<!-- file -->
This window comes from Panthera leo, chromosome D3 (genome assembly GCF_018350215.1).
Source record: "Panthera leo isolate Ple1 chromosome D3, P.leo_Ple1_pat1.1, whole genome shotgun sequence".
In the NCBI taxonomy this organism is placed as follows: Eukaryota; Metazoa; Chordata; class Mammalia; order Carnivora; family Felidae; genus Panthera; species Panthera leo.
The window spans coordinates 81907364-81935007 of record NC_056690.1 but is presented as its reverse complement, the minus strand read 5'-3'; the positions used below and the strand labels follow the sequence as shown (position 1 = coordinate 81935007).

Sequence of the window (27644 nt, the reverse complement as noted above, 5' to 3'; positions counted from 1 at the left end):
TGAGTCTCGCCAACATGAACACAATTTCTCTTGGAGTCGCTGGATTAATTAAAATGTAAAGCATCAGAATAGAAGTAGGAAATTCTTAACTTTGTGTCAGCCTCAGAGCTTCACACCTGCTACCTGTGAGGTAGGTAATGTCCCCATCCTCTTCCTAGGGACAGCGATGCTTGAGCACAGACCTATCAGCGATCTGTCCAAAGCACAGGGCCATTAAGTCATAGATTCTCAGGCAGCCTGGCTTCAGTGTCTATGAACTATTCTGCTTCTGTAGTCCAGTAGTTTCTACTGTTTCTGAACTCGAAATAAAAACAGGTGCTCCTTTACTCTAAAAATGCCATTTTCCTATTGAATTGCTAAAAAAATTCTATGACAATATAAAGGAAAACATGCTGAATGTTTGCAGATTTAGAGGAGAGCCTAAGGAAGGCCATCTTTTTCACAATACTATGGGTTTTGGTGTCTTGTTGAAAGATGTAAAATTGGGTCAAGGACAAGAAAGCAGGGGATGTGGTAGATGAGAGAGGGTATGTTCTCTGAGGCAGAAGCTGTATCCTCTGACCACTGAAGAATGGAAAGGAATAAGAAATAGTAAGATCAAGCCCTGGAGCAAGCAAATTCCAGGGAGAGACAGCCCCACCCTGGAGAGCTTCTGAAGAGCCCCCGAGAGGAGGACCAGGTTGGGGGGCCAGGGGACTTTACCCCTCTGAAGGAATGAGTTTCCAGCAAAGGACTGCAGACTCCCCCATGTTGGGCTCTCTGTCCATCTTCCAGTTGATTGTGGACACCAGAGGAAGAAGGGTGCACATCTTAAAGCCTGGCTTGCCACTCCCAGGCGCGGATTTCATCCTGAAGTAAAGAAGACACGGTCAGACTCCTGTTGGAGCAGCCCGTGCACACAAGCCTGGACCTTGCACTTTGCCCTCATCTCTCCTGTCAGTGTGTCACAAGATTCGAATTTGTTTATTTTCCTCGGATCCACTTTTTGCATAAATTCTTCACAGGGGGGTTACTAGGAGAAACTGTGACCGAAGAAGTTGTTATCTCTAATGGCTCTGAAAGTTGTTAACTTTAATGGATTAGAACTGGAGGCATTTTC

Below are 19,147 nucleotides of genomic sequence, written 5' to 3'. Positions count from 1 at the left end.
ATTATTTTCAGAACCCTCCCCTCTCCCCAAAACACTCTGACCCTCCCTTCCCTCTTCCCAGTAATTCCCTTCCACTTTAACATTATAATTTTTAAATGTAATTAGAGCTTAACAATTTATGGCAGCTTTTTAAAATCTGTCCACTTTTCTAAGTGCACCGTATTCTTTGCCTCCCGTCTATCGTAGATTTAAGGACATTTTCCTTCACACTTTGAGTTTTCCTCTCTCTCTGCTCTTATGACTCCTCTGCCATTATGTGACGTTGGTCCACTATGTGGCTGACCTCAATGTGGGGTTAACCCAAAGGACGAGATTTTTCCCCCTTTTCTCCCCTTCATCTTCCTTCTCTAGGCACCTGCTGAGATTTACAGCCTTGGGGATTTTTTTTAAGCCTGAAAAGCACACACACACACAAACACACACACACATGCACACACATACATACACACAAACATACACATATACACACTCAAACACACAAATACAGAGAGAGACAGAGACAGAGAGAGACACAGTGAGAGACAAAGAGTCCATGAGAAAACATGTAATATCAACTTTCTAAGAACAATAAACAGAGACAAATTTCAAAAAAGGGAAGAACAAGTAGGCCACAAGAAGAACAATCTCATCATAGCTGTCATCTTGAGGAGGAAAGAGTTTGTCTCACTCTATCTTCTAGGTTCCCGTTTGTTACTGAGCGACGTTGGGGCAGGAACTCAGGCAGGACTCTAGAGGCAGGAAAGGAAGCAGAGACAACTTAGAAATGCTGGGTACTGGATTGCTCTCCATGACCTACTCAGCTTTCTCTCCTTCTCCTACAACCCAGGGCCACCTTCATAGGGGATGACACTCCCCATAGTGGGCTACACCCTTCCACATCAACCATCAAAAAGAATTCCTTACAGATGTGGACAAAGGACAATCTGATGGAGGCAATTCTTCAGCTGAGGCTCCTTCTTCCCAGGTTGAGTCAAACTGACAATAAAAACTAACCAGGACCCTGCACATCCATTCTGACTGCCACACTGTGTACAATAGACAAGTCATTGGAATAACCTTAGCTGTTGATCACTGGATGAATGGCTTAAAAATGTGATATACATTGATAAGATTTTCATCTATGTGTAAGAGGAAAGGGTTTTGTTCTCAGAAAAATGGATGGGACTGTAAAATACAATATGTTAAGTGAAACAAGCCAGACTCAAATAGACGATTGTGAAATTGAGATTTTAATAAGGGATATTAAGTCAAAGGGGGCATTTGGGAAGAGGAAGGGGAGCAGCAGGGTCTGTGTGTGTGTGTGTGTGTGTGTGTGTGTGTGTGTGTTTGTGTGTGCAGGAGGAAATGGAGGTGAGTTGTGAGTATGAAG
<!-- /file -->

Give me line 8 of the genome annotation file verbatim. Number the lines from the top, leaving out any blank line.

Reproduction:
ATTATTTTCAGAACCCTCCCCTCTCCCCAAAACACTCTGACCCTCCCTTCCCTCTTCCCAGTAATTCCCTTCCACTTTAACATTATAATTTTTAAATGTAATTAGAGCTTAACAATTTATGGCAGCTTTTTAAAATCTGTCCACTTTTCTAAGTGCACCGTATTCTTTGCCTCCCGTCTATCGTAGATTTAAGGACATTTTCCTTCACACTTTGAGTTTTCCTCTCTCTCTGCTCTTATGACTCCTCTGCCATTATGTGACGTTGGTCCACTATGTGGCTGACCTCAATGTGGGGTTAACCCAAAGGACGAGATTTTTCCCCCTTTTCTCCCCTTCATCTTCCTTCTCTAGGCACCTGCTGAGATTTACAGCCTTGGGGATTTTTTTTAAGCCTGAAAAGCACACACACACACAAACACACACACACATGCACACACATACATACACACAAACATACACATATACACACTCAAACACACAAATACAGAGAGAGACAGAGACAGAGAGAGACACAGTGAGAGACAAAGAGTCCATGAGAAAACATGTAATATCAACTTTCTAAGAACAATAAACAGAGACAAATTTCAAAAAAGGGAAGAACAAGTAGGCCACAAGAAGAACAATCTCATCATAGCTGTCATCTTGAGGAGGAAAGAGTTTGTCTCACTCTATCTTCTAGGTTCCCGTTTGTTACTGAGCGACGTTGGGGCAGGAACTCAGGCAGGACTCTAGAGGCAGGAAAGGAAGCAGAGACAACTTAGAAATGCTGGGTACTGGATTGCTCTCCATGACCTACTCAGCTTTCTCTCCTTCTCCTACAACCCAGGGCCACCTTCATAGGGGATGACACTCCCCATAGTGGGCTACACCCTTCCACATCAACCATCAAAAAGAATTCCTTACAGATGTGGACAAAGGACAATCTGATGGAGGCAATTCTTCAGCTGAGGCTCCTTCTTCCCAGGTTGAGTCAAACTGACAATAAAAACTAACCAGGACCCTGCACATCCATTCTGACTGCCACACTGTGTACAATAGACAAGTCATTGGAATAACCTTAGCTGTTGATCACTGGATGAATGGCTTAAAAATGTGATATACATTGATAAGATTTTCATCTATGTGTAAGAGGAAAGGGTTTTGTTCTCAGAAAAATGGATGGGACTGTAAAATACAATATGTTAAGTGAAACAAGCCAGACTCAAATAGACGATTGTGAAATTGAGATTTTAATAAGGGATATTAAGTCAAAGGGGGCATTTGGGAAGAGGAAGGGGAGCAGCAGGGTCTGTGTGTGTGTGTGTGTGTGTGTGTGTGTGTGTGTGTTTGTGTGTGCAGGAGGAAATGGAGGTGAGTTGTGAGTATGAAG